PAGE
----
Talks in Havana with the ELN, Colombia’s last insurgency, are advancing at a slow pace. Backed by international actors, the current government and guerrilla negotiators should aim for rapid progress in negotiations to minimise the chance of a sceptical incoming president abandoning the peace process.
Colombia’s president-elect campaigned on a pledge to “modify” the 2016 peace with the FARC guerrillas, despite its goal of reducing the rural inequality underlying that insurgency. The new government should steer clear of hardline policies that alienate the countryside and hinder the ex-guerrilla's path to civilian life.
Colombia’s 2016 peace accord has brought over 10,000 FARC fighters to the cusp of civilian life, but in their wake rival armed groups are battling for control of vacated territory and lucrative coca crops. In order to roll back booming drug production and expanding non-state groups, the Colombian government should provide local farmers with alternative livelihoods while developing grassroots security and local governance.
The history in Colombia is when you start a wave of violence it accelerates and it’s very hard to stop.
The string of assassinations of indigenous leaders in Cauca illustrates some of the fundamental tensions at the center of the debate about protection for human rights defenders in Colombia.
As long as each side [in Venezuela] pursues a winner-take-all approach, they are less willing to make concessions and a deal will remain elusive.
A former FARC negotiator and member of its Central High Command, alias Jesús Santrich, abandoned his security detail on Saturday night and has since gone missing. Who is he, why is there talk of scandal and what does this mean for Colombia’s peace process? A thread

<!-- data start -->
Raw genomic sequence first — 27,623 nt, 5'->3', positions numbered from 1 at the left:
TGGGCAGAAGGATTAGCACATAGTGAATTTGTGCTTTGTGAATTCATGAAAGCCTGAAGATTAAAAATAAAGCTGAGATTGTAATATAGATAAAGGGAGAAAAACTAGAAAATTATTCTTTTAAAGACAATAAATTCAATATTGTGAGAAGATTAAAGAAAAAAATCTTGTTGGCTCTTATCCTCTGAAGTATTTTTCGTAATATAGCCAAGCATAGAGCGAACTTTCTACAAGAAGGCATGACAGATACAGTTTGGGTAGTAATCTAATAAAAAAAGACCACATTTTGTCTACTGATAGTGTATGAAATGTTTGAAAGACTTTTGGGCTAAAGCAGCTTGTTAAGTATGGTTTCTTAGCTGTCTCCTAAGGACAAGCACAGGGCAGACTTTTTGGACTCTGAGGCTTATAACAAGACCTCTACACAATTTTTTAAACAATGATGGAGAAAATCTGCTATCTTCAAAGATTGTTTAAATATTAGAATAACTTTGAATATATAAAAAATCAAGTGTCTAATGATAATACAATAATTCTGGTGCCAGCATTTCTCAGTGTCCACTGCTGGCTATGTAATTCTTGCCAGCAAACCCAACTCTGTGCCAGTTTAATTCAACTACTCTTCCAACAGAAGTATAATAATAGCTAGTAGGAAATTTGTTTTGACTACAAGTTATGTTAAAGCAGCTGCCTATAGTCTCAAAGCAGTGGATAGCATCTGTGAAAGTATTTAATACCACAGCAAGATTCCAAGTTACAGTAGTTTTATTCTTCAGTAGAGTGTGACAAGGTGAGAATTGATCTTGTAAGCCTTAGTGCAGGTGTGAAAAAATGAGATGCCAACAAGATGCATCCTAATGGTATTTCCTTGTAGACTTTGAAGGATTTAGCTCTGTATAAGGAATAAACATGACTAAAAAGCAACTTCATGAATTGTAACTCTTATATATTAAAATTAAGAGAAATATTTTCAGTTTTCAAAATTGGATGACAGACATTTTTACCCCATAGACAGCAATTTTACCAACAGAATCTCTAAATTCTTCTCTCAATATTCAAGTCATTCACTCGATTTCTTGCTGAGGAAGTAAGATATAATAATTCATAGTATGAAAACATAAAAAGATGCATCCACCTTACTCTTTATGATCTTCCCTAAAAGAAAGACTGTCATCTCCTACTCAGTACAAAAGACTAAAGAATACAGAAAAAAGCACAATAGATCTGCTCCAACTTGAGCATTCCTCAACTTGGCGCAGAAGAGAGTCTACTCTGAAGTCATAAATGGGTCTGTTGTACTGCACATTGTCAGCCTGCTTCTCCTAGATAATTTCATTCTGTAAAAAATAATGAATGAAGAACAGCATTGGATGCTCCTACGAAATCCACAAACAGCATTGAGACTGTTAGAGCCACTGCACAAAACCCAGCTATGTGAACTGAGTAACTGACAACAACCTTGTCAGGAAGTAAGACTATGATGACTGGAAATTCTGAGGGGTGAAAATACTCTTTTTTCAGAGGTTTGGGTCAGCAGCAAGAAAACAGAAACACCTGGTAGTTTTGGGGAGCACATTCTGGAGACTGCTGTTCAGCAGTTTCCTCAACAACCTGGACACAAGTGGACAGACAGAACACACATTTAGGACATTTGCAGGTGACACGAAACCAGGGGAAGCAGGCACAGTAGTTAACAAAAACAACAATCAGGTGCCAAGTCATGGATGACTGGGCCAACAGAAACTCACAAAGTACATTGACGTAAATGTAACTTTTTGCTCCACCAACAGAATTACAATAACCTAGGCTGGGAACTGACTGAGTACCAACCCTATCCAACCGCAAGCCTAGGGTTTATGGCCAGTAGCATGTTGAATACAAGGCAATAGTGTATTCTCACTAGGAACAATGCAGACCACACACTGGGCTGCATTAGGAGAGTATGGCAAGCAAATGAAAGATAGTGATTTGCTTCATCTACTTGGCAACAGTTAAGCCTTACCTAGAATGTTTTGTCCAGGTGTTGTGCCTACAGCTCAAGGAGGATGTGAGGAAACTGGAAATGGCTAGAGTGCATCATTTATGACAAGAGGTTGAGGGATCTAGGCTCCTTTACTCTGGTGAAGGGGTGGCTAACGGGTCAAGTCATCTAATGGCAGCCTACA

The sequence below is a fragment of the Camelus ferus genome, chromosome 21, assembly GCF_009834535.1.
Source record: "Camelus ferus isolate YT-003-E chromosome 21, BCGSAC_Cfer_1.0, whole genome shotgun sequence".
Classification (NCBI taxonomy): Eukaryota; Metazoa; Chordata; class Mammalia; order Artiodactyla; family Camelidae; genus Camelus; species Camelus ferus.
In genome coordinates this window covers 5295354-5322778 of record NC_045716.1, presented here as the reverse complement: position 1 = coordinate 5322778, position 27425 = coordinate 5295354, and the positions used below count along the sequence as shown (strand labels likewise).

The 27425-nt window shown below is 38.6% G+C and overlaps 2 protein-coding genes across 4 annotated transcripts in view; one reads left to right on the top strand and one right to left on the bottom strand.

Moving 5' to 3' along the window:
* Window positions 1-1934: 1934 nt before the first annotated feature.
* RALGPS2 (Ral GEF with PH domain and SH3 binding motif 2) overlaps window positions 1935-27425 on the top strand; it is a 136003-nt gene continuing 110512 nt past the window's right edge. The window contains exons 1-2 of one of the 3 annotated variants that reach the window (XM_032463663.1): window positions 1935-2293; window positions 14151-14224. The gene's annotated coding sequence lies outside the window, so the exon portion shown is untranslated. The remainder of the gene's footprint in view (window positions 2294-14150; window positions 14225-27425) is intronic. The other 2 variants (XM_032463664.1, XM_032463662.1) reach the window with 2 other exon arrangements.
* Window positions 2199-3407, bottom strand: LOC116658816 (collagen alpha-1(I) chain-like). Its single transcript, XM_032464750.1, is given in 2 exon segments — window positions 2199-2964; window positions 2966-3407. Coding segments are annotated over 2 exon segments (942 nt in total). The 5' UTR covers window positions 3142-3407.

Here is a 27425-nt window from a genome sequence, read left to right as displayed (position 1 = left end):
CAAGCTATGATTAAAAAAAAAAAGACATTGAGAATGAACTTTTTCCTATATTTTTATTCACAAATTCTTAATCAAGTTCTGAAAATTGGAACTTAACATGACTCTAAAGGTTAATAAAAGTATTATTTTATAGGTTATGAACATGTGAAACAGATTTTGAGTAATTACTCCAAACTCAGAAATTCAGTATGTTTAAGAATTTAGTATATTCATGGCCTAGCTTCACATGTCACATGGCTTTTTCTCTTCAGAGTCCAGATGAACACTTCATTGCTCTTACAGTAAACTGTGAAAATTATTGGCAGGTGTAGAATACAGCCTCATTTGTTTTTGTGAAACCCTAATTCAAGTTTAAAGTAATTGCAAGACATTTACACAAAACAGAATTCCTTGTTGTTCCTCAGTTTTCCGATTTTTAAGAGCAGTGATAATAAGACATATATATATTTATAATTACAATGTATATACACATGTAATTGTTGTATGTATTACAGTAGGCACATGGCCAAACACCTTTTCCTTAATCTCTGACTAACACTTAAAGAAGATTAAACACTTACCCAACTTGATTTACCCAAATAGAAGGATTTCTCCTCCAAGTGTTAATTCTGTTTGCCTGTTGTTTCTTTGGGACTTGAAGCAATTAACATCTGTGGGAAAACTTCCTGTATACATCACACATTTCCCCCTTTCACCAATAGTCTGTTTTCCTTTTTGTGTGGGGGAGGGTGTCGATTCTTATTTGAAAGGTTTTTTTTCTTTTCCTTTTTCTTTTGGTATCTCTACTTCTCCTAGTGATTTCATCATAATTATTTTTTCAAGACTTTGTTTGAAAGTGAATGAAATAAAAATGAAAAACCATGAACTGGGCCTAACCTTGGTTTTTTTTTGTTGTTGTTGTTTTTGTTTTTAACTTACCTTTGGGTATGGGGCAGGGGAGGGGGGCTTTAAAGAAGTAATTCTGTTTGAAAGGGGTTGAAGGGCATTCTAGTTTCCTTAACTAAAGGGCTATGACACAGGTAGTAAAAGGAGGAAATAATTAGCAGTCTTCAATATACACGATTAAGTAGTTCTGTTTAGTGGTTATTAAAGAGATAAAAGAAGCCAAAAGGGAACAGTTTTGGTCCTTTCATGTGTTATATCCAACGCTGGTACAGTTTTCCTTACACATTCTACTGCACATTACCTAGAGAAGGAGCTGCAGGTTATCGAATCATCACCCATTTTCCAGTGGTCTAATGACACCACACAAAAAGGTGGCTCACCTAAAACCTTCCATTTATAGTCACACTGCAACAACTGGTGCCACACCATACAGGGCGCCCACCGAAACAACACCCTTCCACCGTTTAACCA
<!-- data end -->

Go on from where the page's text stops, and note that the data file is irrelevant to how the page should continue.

It’s essential that the state will take responsibility for [FARC fighters] basic needs so that they can become an integrated part of Colombian society. [The healthcare issue] raises the fundamental question that goes through the whole implementation of the peace process, which is: how much has the Colombian state oversold itself?
El Eln [colombiano] estuvo en consultas internas hasta el martes pasado y si en esas reuniones acordaron hacer un desescalamiento podríamos estarlo viendo en este momento.
Colombia’s grassroots leaders face a rising tide of attacks as they campaign for conflict-stricken communities’ rights. These assaults weaken the peace accord, undermine its base of popular support and expose the state’s grave difficulties in protecting communities from forces with vested interests and violent designs. Protecting these leaders, deterring their enemies and ensuring their communities’ safety should be put at the heart of security policy.
As Venezuela’s economy plumbs the depths of collapse, a new cohort of refugees is trekking across parched landscapes to Colombia. It consists of the most vulnerable, including poor expectant mothers, unaccompanied children and the sick, people with no defence against the predations of armed bands.
On 27 October, Colombia will hold its first local elections since a 2016 peace agreement between the government and FARC rebels. In this Q&A, Crisis Group expert Elizabeth Dickinson explains what is at stake politically and why so much violence has accompanied the campaign.
Two years ago, Crisis Group found that major threats to Colombia’s peace process with former guerrillas all intersect in the Pacific coastal district of Tumaco. Our Colombia analyst Kyle Johnson made it his mission to find out more.